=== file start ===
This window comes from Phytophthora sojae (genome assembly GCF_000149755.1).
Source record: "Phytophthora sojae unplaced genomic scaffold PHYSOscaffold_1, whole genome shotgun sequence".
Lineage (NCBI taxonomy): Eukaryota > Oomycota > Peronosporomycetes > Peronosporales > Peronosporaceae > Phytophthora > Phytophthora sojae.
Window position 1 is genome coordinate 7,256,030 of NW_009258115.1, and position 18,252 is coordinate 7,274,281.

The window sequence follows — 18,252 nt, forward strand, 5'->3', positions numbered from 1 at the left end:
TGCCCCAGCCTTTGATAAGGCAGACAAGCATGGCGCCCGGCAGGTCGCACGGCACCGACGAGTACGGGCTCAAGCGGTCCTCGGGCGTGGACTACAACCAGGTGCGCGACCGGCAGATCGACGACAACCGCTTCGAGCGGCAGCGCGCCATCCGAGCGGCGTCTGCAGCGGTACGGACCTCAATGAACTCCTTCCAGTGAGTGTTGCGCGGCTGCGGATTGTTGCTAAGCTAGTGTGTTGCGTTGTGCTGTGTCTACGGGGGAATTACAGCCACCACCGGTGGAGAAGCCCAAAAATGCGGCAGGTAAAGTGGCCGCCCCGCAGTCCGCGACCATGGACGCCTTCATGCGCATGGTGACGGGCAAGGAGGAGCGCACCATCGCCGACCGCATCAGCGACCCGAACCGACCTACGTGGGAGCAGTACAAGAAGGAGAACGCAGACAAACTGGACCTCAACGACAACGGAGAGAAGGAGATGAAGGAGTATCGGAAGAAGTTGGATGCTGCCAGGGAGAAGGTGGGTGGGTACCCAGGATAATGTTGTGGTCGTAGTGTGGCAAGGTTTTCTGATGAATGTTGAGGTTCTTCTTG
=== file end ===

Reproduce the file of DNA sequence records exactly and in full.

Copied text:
This window comes from Phytophthora sojae (genome assembly GCF_000149755.1).
Source record: "Phytophthora sojae unplaced genomic scaffold PHYSOscaffold_1, whole genome shotgun sequence".
Lineage (NCBI taxonomy): Eukaryota > Oomycota > Peronosporomycetes > Peronosporales > Peronosporaceae > Phytophthora > Phytophthora sojae.
Window position 1 is genome coordinate 7,256,030 of NW_009258115.1, and position 18,252 is coordinate 7,274,281.

The window sequence follows — 18,252 nt, forward strand, 5'->3', positions numbered from 1 at the left end:
TGCCCCAGCCTTTGATAAGGCAGACAAGCATGGCGCCCGGCAGGTCGCACGGCACCGACGAGTACGGGCTCAAGCGGTCCTCGGGCGTGGACTACAACCAGGTGCGCGACCGGCAGATCGACGACAACCGCTTCGAGCGGCAGCGCGCCATCCGAGCGGCGTCTGCAGCGGTACGGACCTCAATGAACTCCTTCCAGTGAGTGTTGCGCGGCTGCGGATTGTTGCTAAGCTAGTGTGTTGCGTTGTGCTGTGTCTACGGGGGAATTACAGCCACCACCGGTGGAGAAGCCCAAAAATGCGGCAGGTAAAGTGGCCGCCCCGCAGTCCGCGACCATGGACGCCTTCATGCGCATGGTGACGGGCAAGGAGGAGCGCACCATCGCCGACCGCATCAGCGACCCGAACCGACCTACGTGGGAGCAGTACAAGAAGGAGAACGCAGACAAACTGGACCTCAACGACAACGGAGAGAAGGAGATGAAGGAGTATCGGAAGAAGTTGGATGCTGCCAGGGAGAAGGTGGGTGGGTACCCAGGATAATGTTGTGGTCGTAGTGTGGCAAGGTTTTCTGATGAATGTTGAGGTTCTTCTTG